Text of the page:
Septal Defects Treatment
- What It Is
- Risk Factors
- Living With
- User Questions
- Alternative Treatment
- Care Guide
- Questions for Your Doctor
- When to Contact a Doctor
- Find a Doctor
- Resource Guide
How to Treat Septal Defects
About 40% of all ASDs and many VSDs close on their own during the first year of life. Small ones are more likely to close without treatment.
An ASD that still exists at age 2 is unlikely to ever close on its own. If it is not closed in childhood, it may cause problems in adulthood; therefore, surgery is often recommended.
Small VSDs that do not close rarely cause problems. Medium and large VSDs may cause problems and need treatment, often in the first few months of life.
Most infants with AVSD have symptoms and need treatment.
Infants with signs of congestive heart failure often need to take medicine. When septal defect symptoms cannot be controlled with medicine or the heart continues to have to do extra work, surgery is often recommended to close the hole(s). In AVSD, surgery is usually necessary.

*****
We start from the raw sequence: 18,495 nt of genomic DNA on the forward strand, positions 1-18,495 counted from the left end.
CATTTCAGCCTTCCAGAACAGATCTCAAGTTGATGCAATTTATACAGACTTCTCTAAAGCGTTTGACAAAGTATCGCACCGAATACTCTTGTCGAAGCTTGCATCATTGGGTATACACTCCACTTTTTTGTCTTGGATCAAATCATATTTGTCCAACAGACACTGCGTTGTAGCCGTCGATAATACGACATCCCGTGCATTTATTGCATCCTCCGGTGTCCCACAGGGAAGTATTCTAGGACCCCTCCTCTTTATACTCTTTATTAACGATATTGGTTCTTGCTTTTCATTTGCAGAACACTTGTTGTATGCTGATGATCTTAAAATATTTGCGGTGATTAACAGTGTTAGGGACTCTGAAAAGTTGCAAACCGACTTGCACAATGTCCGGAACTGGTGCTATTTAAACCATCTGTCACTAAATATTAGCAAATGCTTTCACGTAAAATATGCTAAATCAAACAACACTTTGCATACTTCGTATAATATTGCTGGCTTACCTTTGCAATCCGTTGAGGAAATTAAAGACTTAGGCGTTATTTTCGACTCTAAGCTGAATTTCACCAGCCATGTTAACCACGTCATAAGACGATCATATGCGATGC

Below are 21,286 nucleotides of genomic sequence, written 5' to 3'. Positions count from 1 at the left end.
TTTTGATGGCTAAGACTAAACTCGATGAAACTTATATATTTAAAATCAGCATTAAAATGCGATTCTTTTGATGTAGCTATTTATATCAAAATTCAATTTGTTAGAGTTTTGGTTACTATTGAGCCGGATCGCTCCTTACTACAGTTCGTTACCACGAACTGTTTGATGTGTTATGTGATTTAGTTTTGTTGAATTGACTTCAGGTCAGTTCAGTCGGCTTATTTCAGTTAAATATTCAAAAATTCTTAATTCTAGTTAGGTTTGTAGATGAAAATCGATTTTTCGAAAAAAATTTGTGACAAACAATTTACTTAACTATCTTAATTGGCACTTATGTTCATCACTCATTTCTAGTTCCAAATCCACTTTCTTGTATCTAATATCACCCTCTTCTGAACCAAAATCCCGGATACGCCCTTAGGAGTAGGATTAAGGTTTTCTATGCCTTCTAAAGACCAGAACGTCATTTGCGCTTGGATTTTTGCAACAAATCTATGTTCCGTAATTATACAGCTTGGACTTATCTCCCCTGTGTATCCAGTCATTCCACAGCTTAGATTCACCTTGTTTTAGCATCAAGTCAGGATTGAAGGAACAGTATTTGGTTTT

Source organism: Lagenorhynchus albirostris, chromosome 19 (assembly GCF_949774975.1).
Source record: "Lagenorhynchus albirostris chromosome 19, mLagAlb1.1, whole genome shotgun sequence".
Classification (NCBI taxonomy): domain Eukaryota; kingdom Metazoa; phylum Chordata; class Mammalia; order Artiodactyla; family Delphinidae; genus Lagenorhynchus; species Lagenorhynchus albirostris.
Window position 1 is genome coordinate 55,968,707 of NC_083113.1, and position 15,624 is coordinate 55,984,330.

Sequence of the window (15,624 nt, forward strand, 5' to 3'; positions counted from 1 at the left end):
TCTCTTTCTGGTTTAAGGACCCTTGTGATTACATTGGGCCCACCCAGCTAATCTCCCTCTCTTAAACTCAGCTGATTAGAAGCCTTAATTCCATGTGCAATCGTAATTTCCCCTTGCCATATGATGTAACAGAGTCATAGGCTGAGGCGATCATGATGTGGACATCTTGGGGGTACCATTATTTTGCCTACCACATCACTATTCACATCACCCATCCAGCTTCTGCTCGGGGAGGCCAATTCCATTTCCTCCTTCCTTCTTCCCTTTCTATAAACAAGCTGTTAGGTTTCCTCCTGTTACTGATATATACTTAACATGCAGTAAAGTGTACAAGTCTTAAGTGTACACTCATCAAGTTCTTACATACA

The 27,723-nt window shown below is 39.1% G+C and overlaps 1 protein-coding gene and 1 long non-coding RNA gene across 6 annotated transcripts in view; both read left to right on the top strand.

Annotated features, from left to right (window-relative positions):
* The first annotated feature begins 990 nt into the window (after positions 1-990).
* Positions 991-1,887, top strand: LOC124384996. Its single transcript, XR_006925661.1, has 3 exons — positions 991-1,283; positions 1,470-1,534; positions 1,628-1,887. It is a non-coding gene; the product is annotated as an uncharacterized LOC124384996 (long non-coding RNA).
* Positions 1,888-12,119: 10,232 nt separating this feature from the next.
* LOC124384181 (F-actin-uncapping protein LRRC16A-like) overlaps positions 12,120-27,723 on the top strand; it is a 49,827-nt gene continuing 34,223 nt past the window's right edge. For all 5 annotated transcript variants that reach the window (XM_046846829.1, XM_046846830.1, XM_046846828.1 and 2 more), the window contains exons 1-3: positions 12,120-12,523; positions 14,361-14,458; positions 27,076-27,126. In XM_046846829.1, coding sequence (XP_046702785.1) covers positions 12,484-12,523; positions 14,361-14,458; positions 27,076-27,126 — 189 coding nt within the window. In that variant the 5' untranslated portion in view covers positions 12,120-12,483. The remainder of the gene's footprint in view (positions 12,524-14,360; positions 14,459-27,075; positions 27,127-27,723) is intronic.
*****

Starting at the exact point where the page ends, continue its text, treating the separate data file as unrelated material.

The type of surgery used most often for septal defects is open-heart surgery. The hole is closed with stitches or a patch, depending on its size and shape. In AVSD, the abnormal valves are also repaired.
Some ASDs can be closed without surgery by placing a device in the septum hole during a cardiac catheterization. The device is inserted into the heart through a large vein. Both procedures have a very high success rate. Most patients go on to live a normal life, although a small number of those with AVSD have problems with repaired valves.
Living With Septal Defects
Children and adults with unrepaired VSDs and those who have had recent surgery to repair any defect may need antibiotics before certain medical and dental procedures. Among these procedures are:
- Dental cleaning
- Tooth extraction
- Orthodontic procedures (placing of braces on teeth)
- Certain examinations of, or operations on, the mouth or bladder